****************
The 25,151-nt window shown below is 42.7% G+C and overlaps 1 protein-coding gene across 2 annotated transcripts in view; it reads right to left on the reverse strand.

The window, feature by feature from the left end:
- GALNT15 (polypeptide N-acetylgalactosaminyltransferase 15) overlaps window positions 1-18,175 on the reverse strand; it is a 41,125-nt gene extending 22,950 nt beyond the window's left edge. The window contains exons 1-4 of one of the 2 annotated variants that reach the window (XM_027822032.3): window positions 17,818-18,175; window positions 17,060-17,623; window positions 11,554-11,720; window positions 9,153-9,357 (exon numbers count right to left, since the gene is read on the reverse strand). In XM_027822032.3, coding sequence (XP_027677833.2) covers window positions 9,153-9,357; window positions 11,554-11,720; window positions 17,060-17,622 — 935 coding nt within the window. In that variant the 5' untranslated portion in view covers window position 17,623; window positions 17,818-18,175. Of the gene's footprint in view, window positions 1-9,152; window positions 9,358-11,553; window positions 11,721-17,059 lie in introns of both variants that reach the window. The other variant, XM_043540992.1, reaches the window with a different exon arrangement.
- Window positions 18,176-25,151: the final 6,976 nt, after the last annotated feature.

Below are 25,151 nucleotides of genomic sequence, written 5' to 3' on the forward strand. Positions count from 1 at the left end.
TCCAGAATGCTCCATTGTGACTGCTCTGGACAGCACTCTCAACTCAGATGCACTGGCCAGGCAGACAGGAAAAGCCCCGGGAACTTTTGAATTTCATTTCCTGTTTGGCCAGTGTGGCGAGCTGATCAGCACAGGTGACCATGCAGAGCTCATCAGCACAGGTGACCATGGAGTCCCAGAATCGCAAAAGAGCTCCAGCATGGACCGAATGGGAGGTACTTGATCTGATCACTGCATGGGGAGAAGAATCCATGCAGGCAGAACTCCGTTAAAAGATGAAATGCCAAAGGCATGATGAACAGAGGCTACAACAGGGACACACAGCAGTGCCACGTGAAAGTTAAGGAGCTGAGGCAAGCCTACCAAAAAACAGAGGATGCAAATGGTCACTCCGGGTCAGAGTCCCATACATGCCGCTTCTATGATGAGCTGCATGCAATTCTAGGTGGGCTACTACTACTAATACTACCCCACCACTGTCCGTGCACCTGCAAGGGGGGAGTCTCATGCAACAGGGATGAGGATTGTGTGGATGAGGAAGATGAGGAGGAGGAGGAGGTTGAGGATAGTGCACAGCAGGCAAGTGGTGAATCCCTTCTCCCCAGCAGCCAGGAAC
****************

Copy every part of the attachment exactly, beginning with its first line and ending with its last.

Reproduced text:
The 25,151-nt window shown below is 42.7% G+C and overlaps 1 protein-coding gene across 2 annotated transcripts in view; it reads right to left on the reverse strand.

The window, feature by feature from the left end:
- GALNT15 (polypeptide N-acetylgalactosaminyltransferase 15) overlaps window positions 1-18,175 on the reverse strand; it is a 41,125-nt gene extending 22,950 nt beyond the window's left edge. The window contains exons 1-4 of one of the 2 annotated variants that reach the window (XM_027822032.3): window positions 17,818-18,175; window positions 17,060-17,623; window positions 11,554-11,720; window positions 9,153-9,357 (exon numbers count right to left, since the gene is read on the reverse strand). In XM_027822032.3, coding sequence (XP_027677833.2) covers window positions 9,153-9,357; window positions 11,554-11,720; window positions 17,060-17,622 — 935 coding nt within the window. In that variant the 5' untranslated portion in view covers window position 17,623; window positions 17,818-18,175. Of the gene's footprint in view, window positions 1-9,152; window positions 9,358-11,553; window positions 11,721-17,059 lie in introns of both variants that reach the window. The other variant, XM_043540992.1, reaches the window with a different exon arrangement.
- Window positions 18,176-25,151: the final 6,976 nt, after the last annotated feature.

Below are 25,151 nucleotides of genomic sequence, written 5' to 3' on the forward strand. Positions count from 1 at the left end.
TCCAGAATGCTCCATTGTGACTGCTCTGGACAGCACTCTCAACTCAGATGCACTGGCCAGGCAGACAGGAAAAGCCCCGGGAACTTTTGAATTTCATTTCCTGTTTGGCCAGTGTGGCGAGCTGATCAGCACAGGTGACCATGCAGAGCTCATCAGCACAGGTGACCATGGAGTCCCAGAATCGCAAAAGAGCTCCAGCATGGACCGAATGGGAGGTACTTGATCTGATCACTGCATGGGGAGAAGAATCCATGCAGGCAGAACTCCGTTAAAAGATGAAATGCCAAAGGCATGATGAACAGAGGCTACAACAGGGACACACAGCAGTGCCACGTGAAAGTTAAGGAGCTGAGGCAAGCCTACCAAAAAACAGAGGATGCAAATGGTCACTCCGGGTCAGAGTCCCATACATGCCGCTTCTATGATGAGCTGCATGCAATTCTAGGTGGGCTACTACTACTAATACTACCCCACCACTGTCCGTGCACCTGCAAGGGGGGAGTCTCATGCAACAGGGATGAGGATTGTGTGGATGAGGAAGATGAGGAGGAGGAGGAGGTTGAGGATAGTGCACAGCAGGCAAGTGGTGAATCCCTTCTCCCCAGCAGCCAGGAAC